SALT LAKE CITY -- Anyone familiar with the usual vehicle test drive can tell you the route. Four stop signs. Four right turns. Boring.
Mazda North American Operations wants to change that. In heralding its vehicles as more fun to drive than the competition's, Mazda has given license to its dealership sales staff to put the pedal to the metal.
Mazda's field staff has visited each of the company's 700 dealerships to search out local roads that will highlight their vehicles' performance attributes.
"If Mazda is about the driving experience, then the test drive ought to be the centerpiece," said Charlie Hughes, president of Mazda North American Operations. "It shouldn't be a 12-step march around the car, then the salesman throwing you the keys because he can't be bothered to come along."
Hughes said that when a customer walks in the door, the first thing he or she is asked is: "Are you here for the Mazda test drive?"
"Ninety percent of people will say, 'yes,' so we're off to a good start," Hughes said. "Then we ask what kind of car they want to drive, and whether it's a five-speed or automatic. We're working together."
At Bountiful Mazda near Salt Lake City, the test vehicles are parked in a special area in front of the store. Because Mazda's corporate Web site allows customers to arrange dealership test drive appointments online, there is a strong chance the exact vehicle the customer wants will be parked at the Drive Center, washed and ready to go.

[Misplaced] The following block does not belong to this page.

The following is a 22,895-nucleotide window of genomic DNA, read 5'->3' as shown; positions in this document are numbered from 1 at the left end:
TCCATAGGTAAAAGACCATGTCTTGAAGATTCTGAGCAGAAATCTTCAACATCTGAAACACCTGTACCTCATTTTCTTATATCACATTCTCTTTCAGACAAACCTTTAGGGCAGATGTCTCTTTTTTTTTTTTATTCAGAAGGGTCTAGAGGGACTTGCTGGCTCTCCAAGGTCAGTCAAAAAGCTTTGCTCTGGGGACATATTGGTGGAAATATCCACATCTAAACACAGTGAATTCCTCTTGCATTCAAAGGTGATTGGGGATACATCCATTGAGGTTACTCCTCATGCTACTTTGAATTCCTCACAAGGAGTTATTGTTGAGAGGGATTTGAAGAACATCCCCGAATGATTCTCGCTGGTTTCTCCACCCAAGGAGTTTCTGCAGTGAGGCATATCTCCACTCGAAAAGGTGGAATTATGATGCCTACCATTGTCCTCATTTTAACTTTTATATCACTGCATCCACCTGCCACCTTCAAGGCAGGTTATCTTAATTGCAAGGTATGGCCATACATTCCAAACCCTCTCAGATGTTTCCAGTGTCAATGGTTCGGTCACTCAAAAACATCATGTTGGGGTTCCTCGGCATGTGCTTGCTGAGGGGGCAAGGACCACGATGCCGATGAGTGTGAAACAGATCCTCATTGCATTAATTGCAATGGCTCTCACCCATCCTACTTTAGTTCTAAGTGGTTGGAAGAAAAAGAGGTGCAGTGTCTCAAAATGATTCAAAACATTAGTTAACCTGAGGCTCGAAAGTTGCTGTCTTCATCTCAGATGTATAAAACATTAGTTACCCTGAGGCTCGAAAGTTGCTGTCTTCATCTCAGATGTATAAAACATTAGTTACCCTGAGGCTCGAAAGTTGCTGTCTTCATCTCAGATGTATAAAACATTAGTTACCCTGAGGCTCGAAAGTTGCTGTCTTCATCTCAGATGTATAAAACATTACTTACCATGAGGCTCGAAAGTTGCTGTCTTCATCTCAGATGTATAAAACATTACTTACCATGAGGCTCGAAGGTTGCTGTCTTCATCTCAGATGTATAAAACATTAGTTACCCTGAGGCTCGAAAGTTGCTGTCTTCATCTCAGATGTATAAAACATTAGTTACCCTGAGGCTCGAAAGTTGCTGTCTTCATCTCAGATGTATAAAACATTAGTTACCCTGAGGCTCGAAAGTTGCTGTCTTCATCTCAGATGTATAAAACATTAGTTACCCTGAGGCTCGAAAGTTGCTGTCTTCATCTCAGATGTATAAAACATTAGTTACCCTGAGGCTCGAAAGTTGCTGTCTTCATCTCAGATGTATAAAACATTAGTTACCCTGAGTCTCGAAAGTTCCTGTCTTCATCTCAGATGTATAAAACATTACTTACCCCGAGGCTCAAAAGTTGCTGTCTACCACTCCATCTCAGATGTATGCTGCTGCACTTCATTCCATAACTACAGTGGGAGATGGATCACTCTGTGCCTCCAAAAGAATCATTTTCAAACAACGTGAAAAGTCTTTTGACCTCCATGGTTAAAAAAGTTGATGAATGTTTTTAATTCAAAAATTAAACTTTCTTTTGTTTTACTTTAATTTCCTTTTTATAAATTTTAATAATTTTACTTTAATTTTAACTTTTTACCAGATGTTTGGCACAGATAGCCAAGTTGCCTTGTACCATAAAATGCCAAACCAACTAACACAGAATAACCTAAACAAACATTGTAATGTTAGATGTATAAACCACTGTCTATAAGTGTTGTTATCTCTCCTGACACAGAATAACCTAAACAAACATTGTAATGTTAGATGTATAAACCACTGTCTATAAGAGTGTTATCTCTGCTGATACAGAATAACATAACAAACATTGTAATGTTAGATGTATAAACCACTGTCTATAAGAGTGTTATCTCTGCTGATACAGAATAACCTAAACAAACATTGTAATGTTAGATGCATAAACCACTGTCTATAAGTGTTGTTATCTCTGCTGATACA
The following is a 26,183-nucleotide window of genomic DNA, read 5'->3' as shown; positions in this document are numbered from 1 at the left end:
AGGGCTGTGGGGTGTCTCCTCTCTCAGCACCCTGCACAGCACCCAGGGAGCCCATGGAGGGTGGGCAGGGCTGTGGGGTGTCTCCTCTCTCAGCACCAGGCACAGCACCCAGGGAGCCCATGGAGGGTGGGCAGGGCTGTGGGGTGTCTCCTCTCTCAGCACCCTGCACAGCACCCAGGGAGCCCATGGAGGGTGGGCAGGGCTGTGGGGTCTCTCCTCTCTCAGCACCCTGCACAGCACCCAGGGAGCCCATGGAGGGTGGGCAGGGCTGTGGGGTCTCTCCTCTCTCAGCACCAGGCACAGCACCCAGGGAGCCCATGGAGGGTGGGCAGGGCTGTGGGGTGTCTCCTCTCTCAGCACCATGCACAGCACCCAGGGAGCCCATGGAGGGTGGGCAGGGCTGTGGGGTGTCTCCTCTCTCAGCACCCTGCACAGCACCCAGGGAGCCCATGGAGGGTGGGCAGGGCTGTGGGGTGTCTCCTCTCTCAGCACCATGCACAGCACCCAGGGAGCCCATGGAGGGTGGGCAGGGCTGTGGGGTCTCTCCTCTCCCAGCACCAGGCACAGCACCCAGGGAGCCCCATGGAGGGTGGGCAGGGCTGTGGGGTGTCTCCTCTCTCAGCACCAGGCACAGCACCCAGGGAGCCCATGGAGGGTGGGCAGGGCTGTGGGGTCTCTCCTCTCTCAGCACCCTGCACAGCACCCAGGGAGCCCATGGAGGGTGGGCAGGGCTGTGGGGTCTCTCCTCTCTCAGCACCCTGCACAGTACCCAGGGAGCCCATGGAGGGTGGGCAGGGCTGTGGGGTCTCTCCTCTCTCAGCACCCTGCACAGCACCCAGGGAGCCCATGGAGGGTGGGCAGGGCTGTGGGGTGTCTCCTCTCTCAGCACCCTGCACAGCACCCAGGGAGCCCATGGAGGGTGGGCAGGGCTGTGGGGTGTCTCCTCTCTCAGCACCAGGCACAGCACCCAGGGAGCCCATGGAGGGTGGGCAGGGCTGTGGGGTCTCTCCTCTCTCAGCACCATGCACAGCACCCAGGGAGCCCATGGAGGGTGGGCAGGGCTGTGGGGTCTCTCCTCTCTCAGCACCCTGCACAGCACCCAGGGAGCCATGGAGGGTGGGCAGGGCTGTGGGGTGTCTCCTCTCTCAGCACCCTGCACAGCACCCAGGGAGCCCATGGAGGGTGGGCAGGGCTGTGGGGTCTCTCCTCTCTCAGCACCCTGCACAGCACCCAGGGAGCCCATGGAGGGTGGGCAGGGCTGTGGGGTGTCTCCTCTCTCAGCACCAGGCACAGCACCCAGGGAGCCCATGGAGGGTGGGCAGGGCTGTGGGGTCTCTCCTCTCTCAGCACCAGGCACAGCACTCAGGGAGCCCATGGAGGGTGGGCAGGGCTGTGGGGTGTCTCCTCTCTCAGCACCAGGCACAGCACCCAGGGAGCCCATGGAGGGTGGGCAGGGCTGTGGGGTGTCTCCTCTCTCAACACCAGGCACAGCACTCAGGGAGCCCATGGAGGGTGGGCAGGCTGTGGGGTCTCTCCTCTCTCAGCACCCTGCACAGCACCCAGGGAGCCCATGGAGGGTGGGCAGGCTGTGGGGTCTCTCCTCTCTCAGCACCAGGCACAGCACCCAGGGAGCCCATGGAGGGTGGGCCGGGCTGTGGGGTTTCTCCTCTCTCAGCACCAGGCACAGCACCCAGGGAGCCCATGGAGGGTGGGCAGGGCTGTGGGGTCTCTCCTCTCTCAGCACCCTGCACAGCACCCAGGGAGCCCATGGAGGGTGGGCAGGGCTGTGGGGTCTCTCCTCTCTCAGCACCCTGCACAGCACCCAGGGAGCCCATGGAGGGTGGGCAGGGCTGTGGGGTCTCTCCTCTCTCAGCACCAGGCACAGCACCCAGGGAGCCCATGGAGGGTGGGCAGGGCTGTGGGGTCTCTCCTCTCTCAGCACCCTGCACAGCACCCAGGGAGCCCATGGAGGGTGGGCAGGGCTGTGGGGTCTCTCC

During the test drive, the customer is encouraged to drive more aggressively than he or she might normally. Flooring the gas, stomping the brakes and squealing the tires around a long corner are encouraged. Rather than the usual five-minute stop-and-start exercise, the test drive can be 20 minutes long.
Jack Peake, a salesman at Bountiful Mazda, welcomes the change. A self-proclaimed "gearhead," Peake informs the driver of fun stretches ahead and how to get the most out of the Mazda being driven.
"Make sure you get to that red light first," he instructs. "It's a great uphill run from there."
After the drive, it's time to get the customer thinking about buying.
"You have to encourage them to buy, but it can't be, 'What can I do to get you in this car today?'" Peake said.
"I try to get them into a series of little yeses, answering questions like, 'Is this a car you like?' or 'What color do you like?' Even if they leave the dealership, you want them to feel like they've had an experience that's out of the ordinary."